Quality of Life Research

, Volume 13, Issue 6, pp 1089–1097

The Relationship Between Quality of Life and Psychiatric Impairment for a Taiwanese Community Post-Earthquake

  • F.H.-C. Chou
  • P. Chou
  • C. Lin
  • Tom T.-P. Su
  • W.-C. Ou-Yang
  • I.-C. Chien
  • C.-Y. Su
  • M.-K. Lu
  • M.-C. Chen
Article

DOI: 10.1023/B:QURE.0000031337.73269.64

Cite this article as:
Chou, FC., Chou, P., Lin, C. et al. Qual Life Res (2004) 13: 1089. doi:10.1023/B:QURE.0000031337.73269.64

Abstract

This purpose of this study was to investigate the relationship between quality of life and psychiatric impairment in a Taiwanese community located near the epicenter of the 1999 earthquake, as assessed four to six months after the natural catastrophe. Trained assistants interviewed the 4223 respondents using the disaster-related psychological screening test (DRPST), an instrument specifically designed and validated by senior psychiatrists for assessment of psychiatric impairment after natural catastrophe. Additionally, the 36-Item Short-Form Health Survey (SF-36) was used to evaluate quality of life. The collected results were analyzed using Windows SPSS 10.0 software. Psychiatric impairment rated moderate to severe was assessed for 1448 (34.3%) of the responding residents. The 4223 respondents were divided into 4 psychiatric-impairment groups based on DPRST score: healthy (n = 952); mild impairment (n = 1823); moderate impairment (n = 1126); and, severe impairment (n = 322). The four groups were compared for a number of salient factors, including gender, age, current marital status and psychiatric-impairment score, to determine impact on quality of life. Respondents assessed as psychiatrically impaired tended to be older, female, divorced/widowed, and less educated, and they were more likely to have experienced major familial financial loss as an immediate consequence of the earthquake. Further, the greater the severity of the psychiatric impairment, the lower the scores for quality of life, for both the physical and mental aspects of this important general indicator.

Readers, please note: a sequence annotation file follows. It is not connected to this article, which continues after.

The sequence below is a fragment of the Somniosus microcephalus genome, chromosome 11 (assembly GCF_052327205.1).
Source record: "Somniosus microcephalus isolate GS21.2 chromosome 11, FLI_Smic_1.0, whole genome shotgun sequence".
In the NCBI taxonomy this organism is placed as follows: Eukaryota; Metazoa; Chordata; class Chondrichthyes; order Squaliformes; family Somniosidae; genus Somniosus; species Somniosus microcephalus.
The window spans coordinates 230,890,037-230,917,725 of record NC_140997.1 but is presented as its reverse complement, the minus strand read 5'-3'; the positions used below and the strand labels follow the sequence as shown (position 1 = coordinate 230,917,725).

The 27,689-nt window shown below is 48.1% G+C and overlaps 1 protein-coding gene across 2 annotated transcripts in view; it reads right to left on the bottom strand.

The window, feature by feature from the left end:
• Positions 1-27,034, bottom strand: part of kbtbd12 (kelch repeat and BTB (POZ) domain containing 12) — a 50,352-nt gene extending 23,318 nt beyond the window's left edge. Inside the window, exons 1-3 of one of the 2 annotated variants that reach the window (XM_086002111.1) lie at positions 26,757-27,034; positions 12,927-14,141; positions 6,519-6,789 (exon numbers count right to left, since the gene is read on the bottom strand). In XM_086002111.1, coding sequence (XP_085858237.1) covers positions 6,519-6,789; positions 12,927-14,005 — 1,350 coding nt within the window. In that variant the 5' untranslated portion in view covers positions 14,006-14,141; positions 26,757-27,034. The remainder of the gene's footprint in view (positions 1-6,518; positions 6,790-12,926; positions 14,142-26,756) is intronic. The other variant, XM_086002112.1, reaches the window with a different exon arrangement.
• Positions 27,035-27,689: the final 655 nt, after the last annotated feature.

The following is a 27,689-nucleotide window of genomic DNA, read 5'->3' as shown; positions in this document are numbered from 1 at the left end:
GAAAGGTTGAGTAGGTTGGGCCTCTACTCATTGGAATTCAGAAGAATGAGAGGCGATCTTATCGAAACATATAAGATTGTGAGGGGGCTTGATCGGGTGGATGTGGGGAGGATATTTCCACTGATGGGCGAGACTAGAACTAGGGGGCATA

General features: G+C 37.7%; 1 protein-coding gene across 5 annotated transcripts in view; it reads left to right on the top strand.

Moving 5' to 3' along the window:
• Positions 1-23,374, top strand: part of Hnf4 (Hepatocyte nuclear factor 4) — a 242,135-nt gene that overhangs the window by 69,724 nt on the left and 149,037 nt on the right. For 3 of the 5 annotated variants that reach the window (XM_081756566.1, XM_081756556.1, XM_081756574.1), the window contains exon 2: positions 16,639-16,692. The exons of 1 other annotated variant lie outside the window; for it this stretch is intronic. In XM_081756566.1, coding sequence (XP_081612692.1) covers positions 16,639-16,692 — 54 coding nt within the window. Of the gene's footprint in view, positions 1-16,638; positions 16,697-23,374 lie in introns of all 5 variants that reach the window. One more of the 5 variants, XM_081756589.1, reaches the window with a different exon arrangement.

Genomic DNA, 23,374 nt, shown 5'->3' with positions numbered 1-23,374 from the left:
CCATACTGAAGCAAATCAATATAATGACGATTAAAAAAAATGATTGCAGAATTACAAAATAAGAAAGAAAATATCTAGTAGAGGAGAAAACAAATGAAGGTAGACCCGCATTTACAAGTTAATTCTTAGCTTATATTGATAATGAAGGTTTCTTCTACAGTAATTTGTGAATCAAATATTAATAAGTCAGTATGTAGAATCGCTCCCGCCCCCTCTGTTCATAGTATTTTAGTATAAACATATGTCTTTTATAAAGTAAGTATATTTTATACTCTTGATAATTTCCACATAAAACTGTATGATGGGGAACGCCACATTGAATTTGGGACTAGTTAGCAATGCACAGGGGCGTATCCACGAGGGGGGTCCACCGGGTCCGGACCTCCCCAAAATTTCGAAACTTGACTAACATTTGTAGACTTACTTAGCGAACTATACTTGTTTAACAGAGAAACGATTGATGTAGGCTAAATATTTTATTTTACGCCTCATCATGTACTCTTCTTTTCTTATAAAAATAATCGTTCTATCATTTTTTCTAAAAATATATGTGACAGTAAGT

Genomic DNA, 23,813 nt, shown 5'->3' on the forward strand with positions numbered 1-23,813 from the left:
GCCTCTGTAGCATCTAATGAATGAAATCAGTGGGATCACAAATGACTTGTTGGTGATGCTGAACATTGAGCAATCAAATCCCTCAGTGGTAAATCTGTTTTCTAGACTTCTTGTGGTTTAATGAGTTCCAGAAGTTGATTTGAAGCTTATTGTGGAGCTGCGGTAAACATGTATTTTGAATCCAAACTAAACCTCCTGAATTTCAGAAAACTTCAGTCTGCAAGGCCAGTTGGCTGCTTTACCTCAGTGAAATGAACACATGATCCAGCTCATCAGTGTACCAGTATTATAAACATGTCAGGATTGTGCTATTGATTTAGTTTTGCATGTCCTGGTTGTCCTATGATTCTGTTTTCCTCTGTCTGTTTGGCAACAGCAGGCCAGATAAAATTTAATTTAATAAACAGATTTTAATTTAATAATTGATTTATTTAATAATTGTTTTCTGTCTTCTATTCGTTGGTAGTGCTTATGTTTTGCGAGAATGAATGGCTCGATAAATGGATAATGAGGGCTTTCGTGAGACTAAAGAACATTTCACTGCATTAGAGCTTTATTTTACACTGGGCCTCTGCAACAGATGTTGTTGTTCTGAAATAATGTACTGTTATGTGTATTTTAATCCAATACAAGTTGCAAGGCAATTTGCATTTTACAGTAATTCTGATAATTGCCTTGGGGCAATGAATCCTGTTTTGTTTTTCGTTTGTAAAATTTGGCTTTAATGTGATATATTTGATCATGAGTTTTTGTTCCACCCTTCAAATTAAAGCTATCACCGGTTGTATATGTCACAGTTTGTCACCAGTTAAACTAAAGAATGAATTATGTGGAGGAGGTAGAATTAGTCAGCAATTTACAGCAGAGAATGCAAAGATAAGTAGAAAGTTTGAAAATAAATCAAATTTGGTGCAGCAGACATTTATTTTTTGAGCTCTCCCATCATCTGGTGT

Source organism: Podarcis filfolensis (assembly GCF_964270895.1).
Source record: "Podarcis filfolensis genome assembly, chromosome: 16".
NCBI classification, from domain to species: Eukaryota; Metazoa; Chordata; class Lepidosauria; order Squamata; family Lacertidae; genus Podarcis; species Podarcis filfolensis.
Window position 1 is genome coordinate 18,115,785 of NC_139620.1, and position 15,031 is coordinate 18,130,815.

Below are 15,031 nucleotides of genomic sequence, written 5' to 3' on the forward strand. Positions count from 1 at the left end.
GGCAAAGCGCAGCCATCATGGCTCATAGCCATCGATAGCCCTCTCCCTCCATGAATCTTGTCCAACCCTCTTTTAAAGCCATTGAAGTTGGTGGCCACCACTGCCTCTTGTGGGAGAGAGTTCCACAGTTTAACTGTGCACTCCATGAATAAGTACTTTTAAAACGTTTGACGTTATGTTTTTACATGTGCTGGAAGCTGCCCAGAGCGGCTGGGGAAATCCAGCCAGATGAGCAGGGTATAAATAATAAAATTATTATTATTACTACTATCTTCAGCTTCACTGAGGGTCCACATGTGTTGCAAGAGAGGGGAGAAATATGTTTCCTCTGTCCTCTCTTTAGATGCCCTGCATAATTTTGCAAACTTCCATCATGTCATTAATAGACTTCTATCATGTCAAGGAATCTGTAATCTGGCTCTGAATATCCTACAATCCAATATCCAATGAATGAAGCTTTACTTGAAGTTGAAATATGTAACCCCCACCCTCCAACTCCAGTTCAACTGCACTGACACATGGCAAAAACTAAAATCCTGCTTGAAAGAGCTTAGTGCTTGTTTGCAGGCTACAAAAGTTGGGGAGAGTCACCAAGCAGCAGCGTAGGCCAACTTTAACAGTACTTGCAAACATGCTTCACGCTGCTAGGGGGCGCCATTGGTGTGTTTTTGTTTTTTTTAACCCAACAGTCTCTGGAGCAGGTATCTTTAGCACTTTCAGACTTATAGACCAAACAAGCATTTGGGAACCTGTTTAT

Disaster-related psychological screening test (DRPST) Earthquake Quality of life 36-Item Short-Form Health Survey (SF-36) 

Copyright information

© Kluwer Academic Publishers 2004

Authors and Affiliations

  • F.H.-C. Chou
    • 1
    • 2
  • P. Chou
    • 1
  • C. Lin
    • 2
  • Tom T.-P. Su
    • 3
    • 4
  • W.-C. Ou-Yang
    • 1
    • 5
  • I.-C. Chien
    • 1
    • 6
  • C.-Y. Su
    • 7
  • M.-K. Lu
    • 1
  • M.-C. Chen
    • 2
  1. 1.Community Medicine Research Center and Institute of Public HealthNational Yang-Ming UniversityTaiwan, ROC
  2. 2.Department of Adult PsychiatryKai-Suan Psychiatric HospitalTaiwan, ROC
  3. 3.Division of PsychiatryNational Yang-Ming UniversityTaiwan, ROC
  4. 4.Department of Psychiatry, TVGHTaiwan, ROC
  5. 5.Department of Geriatric PsychiatryChia-Nan Psychiatric Center, DOHTaiwan, ROC
  6. 6.Department of Community PsychiatryPali Mental Hospital, DOHTaiwan, ROC
  7. 7.Department of NursingI-Shou UniversityTaipeiTaiwan, ROC